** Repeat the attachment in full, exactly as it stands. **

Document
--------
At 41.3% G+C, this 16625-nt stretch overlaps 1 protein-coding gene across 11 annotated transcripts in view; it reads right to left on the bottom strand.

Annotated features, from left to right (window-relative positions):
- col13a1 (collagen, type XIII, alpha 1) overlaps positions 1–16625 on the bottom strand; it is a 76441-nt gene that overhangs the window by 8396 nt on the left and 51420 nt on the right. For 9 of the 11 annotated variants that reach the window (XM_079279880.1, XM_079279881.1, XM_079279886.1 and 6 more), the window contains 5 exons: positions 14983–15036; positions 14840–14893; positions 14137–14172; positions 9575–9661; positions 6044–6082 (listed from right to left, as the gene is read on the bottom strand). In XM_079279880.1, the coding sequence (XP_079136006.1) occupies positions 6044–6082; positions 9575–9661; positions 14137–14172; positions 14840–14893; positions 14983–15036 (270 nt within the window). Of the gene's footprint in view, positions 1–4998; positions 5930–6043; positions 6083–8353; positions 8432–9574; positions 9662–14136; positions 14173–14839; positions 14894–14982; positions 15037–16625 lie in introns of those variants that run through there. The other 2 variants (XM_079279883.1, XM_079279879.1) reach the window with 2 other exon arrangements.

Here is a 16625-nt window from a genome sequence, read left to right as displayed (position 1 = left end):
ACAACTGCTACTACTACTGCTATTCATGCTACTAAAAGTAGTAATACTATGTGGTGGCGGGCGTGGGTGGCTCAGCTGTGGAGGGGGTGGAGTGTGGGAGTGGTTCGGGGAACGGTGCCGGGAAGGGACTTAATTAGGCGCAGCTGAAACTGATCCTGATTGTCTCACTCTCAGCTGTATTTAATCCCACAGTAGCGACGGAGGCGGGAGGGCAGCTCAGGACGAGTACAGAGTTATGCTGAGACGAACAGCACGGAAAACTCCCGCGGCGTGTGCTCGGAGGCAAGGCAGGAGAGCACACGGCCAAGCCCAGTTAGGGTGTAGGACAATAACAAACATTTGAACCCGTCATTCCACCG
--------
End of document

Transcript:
At 41.3% G+C, this 16625-nt stretch overlaps 1 protein-coding gene across 11 annotated transcripts in view; it reads right to left on the bottom strand.

Annotated features, from left to right (window-relative positions):
- col13a1 (collagen, type XIII, alpha 1) overlaps positions 1–16625 on the bottom strand; it is a 76441-nt gene that overhangs the window by 8396 nt on the left and 51420 nt on the right. For 9 of the 11 annotated variants that reach the window (XM_079279880.1, XM_079279881.1, XM_079279886.1 and 6 more), the window contains 5 exons: positions 14983–15036; positions 14840–14893; positions 14137–14172; positions 9575–9661; positions 6044–6082 (listed from right to left, as the gene is read on the bottom strand). In XM_079279880.1, the coding sequence (XP_079136006.1) occupies positions 6044–6082; positions 9575–9661; positions 14137–14172; positions 14840–14893; positions 14983–15036 (270 nt within the window). Of the gene's footprint in view, positions 1–4998; positions 5930–6043; positions 6083–8353; positions 8432–9574; positions 9662–14136; positions 14173–14839; positions 14894–14982; positions 15037–16625 lie in introns of those variants that run through there. The other 2 variants (XM_079279883.1, XM_079279879.1) reach the window with 2 other exon arrangements.

Here is a 16625-nt window from a genome sequence, read left to right as displayed (position 1 = left end):
ACAACTGCTACTACTACTGCTATTCATGCTACTAAAAGTAGTAATACTATGTGGTGGCGGGCGTGGGTGGCTCAGCTGTGGAGGGGGTGGAGTGTGGGAGTGGTTCGGGGAACGGTGCCGGGAAGGGACTTAATTAGGCGCAGCTGAAACTGATCCTGATTGTCTCACTCTCAGCTGTATTTAATCCCACAGTAGCGACGGAGGCGGGAGGGCAGCTCAGGACGAGTACAGAGTTATGCTGAGACGAACAGCACGGAAAACTCCCGCGGCGTGTGCTCGGAGGCAAGGCAGGAGAGCACACGGCCAAGCCCAGTTAGGGTGTAGGACAATAACAAACATTTGAACCCGTCATTCCACCG